Over the course of this year, we will sporadically feature stories on World War II from local Dickinson County residents, interviewed and written by Amy Feigley.
MARVIN AND LOIS (HAHN) LEDY
|Lois and Marvin Ledy|
In 1941, Marvin Ledy was a high school student in Miltonvale, Kansas when Pearl Harbor was bombed. He had just returned home from church with his family when he heard the news. A few counties away, Lois Hahn, a high school student in Gypsum, Kansas, was at a movie when she heard the news. Like most Americans, they were scared and had no idea what was going to happen next after the bombing.
After the draft of 1942, Marvin registered, and was in the first group of nineteen year olds to be drafted from Dickinson County. He served our country as a part of the 738th Tank Battalion, from February 1943 until November 1945. Before Marvin was sent for training in Fort Benning, Georgia, he went on a blind date with a beautiful young lady by the name of Lois Hahn (his future wife), to the Plaza Theater in Abilene. While at Fort Benning, Marvin worked the radios and telephone switchboards.
After Fort Benning, Marvin was sent to Fort Knox, Kentucky on May 1, 1943, for radio school. He then received his first furlough to come home in August 1943 and of course to go on another date with Lois. While at Fort Knox, he was issued an m3/Grant CDL tank in December 1943. In January 1944, Marvin then moved to Camp Bouse in Arizona. While there, he and his battalion trained with tanks at night. He came home in March 1944, on a ten day furlough, and married Lois Hahn. From there, he returned to the desert of Arizona and eventually went on to Fort Dix, New Jersey. “We weren’t at Fort Dix very long before we had to get a crew cut” says Ledy. “We were at Fort Dix for about three weeks before we boarded a ship, which was the first part of May in 1944. We shipped out on Marcatania and it took about eight days until we docked at Glasgow, Scotland.” From there, he and his crew rode a train to the very west side of Whales, where, as Marvin stated, the weather was very nice.
With Marvin away, Lois kept busy back home. She worked at Duckwall’s and then went on to work in the Welfare Department in the Courthouse. When Marvin returned home in 1945, she left her job. “During the war, everything was rationed. You had to have a coupon for pretty much everything from coffee to sugar and from shoes to gas. That is how we lived, from day to day not knowing if we were going to have something or not. But, we proudly did this for those serving our country” says Lois. “There were bond drives. That was the big thing, people would buy bonds.” During the war, the USO dances were held at a hotel basement in Abilene.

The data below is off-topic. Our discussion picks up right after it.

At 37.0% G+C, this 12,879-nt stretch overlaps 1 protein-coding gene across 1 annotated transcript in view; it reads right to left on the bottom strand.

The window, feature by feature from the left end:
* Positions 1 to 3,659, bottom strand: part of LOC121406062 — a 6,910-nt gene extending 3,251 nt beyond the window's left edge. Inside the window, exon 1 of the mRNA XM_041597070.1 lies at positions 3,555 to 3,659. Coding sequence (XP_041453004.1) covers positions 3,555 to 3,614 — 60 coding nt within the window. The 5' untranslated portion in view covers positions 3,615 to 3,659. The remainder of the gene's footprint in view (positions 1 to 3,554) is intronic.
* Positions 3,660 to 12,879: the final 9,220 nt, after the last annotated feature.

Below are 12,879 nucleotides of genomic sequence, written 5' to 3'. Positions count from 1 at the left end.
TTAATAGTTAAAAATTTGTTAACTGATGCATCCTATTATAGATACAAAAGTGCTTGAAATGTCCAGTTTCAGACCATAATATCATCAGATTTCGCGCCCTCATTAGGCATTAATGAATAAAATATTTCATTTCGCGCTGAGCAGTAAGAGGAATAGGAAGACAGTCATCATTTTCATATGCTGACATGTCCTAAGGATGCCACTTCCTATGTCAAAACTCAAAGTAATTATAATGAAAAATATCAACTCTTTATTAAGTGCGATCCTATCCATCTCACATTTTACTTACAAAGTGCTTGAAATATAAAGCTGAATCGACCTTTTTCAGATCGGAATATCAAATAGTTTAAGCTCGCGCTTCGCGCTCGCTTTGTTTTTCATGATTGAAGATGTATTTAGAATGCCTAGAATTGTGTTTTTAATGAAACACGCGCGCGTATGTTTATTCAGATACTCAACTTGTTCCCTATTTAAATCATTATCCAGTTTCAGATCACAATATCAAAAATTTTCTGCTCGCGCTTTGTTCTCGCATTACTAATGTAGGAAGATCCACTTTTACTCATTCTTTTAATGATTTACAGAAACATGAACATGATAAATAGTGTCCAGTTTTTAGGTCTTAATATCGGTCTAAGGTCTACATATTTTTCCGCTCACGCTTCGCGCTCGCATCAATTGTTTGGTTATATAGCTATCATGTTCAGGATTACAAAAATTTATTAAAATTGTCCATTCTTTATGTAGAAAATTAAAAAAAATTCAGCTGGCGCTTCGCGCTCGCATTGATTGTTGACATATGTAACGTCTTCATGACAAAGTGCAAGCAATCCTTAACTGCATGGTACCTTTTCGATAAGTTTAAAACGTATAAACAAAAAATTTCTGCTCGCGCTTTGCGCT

|Wayne Barton and Marvin Ledy|
On November 28, 1944, Marvin and his crew moved to Aachen, Germany, right before the Battle of the Bulge. They then moved to Belgium and were there until December 26, 1944 and eventually moved back to Stolberg, Germany after the battle. Marvin eventually made his way back to Aachen in March 1945. During the Battle of the Bulge, Lois did not hear from her husband for six weeks.
In August 1945, Marvin and his battalion returned home to the United States. “It was quite an episode getting off the ship in Boston to get back home to Abilene” explains Ledy. “Instead of going to Fort Leavenworth, we went to the Jefferson Barracks in St. Louis, Missouri. We got back to Abilene right during the fair, at 4:00 a.m. I walked home and surprised my family. The communication back then was not like it is now.” Marvin’s family knew he was coming home, but just did not know when.
During his war experience, Marvin received three battle stars: Battle of the Bulge, Rhineland and Central Europe, and 3 stripes for eighteen months overseas, 2 stars for his status as a T-5 Corporal and a good conduct medal. “When we were on our way back home on the ship, two A-bombs were dropped on Japan” states Geist. When Marvin returned home, he helped out on the farm before moving to Indiana to work at a wiring cable factory, which is the same job he had before the war. He and Lois moved back to Kansas in May 1946 to the farm and eventually to a farm near Talmage in March 1949. They resided on the farm until 1974.